what i needed to do for the most basic and easiest model here in order to maintain the original nurbs model shape, which unlike a flatter human hand, is quite lumpy, is shown in the picture.
i needed atleast 8 sections on the front of the hand for the top 4 fingers, and on the back/top of the hand as well. I attached the finger patches, the front/back hand patches and the wrist patches together before converting to poly, using split poly, edge loops to line up everything.
the vertices were pulled in poly form to even out the checkboard texture because it's just easier with less. i used the original nurbs model as a virtual mold by putting it in it's own layer on R/reference.
this gave me a basic form to convert to subD that used only 0 and 1 levels, mostly 1 for this hand because of how lumpy it is, that used as few vertices as possible.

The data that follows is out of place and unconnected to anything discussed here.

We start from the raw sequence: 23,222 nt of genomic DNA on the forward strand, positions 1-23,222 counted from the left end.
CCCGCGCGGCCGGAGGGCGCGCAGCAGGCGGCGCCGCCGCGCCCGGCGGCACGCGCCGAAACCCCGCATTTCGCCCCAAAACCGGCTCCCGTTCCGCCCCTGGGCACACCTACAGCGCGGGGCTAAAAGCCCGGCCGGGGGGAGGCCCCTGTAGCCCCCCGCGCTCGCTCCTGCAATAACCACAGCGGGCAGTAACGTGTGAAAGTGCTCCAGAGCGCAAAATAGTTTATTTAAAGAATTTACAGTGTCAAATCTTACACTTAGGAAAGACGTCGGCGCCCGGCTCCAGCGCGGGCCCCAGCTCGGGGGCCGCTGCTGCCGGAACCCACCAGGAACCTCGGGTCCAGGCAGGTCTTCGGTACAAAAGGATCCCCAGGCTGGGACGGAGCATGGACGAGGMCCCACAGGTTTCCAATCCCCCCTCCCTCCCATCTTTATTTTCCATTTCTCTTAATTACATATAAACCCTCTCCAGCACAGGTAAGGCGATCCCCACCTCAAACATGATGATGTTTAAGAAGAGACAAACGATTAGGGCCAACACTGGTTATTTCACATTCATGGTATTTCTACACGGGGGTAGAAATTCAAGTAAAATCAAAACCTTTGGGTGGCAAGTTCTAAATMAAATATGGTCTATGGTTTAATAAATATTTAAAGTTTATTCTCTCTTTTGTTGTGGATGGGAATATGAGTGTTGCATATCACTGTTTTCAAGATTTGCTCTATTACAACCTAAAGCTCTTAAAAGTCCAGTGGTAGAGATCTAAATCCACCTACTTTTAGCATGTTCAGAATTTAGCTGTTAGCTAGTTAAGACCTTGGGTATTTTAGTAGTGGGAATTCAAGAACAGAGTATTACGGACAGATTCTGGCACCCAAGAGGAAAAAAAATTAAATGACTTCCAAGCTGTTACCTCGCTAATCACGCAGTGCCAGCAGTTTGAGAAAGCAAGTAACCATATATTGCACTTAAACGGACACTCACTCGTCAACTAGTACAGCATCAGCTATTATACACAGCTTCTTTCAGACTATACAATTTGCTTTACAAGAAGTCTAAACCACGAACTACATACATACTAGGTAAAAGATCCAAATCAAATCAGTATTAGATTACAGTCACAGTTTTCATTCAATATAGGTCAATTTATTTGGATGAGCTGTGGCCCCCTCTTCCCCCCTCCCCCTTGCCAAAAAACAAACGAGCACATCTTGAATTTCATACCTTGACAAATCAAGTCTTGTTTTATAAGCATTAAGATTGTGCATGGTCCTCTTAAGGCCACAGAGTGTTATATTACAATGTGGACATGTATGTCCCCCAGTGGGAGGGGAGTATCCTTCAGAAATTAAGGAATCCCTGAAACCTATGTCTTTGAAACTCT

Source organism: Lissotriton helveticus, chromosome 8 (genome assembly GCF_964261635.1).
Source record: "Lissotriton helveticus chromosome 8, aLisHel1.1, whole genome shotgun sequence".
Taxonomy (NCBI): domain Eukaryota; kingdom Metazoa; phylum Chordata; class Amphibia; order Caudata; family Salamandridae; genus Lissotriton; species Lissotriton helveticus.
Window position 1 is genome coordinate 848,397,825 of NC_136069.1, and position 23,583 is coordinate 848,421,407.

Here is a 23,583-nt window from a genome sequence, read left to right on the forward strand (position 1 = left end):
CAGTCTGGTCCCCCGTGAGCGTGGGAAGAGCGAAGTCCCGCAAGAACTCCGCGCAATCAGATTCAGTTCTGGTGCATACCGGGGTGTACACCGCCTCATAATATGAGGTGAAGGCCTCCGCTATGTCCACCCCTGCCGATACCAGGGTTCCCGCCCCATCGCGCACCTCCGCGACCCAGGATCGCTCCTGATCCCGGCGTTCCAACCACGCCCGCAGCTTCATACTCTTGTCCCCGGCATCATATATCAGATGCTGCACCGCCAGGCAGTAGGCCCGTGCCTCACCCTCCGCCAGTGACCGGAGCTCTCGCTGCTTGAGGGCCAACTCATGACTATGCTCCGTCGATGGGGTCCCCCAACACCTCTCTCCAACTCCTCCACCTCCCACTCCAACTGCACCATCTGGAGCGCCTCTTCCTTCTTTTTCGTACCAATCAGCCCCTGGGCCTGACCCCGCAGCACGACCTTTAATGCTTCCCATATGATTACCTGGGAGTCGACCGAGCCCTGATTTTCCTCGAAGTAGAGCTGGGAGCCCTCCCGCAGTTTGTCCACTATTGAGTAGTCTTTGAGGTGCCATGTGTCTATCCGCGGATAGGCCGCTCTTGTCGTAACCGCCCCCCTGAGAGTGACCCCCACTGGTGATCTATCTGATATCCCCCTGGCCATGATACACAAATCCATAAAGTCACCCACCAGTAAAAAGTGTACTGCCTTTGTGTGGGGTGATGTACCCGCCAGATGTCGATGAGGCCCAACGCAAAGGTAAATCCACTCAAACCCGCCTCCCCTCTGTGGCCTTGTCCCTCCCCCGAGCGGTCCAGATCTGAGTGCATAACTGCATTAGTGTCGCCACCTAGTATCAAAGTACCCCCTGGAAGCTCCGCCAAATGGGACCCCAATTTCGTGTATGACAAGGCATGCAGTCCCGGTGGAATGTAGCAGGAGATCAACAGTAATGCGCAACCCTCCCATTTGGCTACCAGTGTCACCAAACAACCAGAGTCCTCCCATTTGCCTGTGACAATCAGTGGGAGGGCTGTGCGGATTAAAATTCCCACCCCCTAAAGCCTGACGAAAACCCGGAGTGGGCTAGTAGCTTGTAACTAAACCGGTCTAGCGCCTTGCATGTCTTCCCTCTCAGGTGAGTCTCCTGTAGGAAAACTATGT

I could have started with a poly cube, but found it easy enough to convert from nurbs using different numbers to convert for the least amount of vertices in the resulting poly. Plus it maintains the texture pattern for me to check against the original, and hopefully will mean less UV problem when applying the real texture I'll be using.
I figure that this process, once I figured it out, is about a 2 day work schedule. Then again, as a person previously unfamiliar with conversion, blah, blah, blah,... I was going a little blind, so the energy was lacking a little after the one to 2 weeks it took me to really get this procedure down for myself.
I also wanted to attach everything in poly and not subD, because subD still is a pain to me for that; not to mention that as in the bottom right section of the jpg, you can see how it loses shape retention upon conversion.
If anyone knows a decent place for info on attaching using different refinement levels in subD - even just 0 and 1 as I did, that would be a godsend.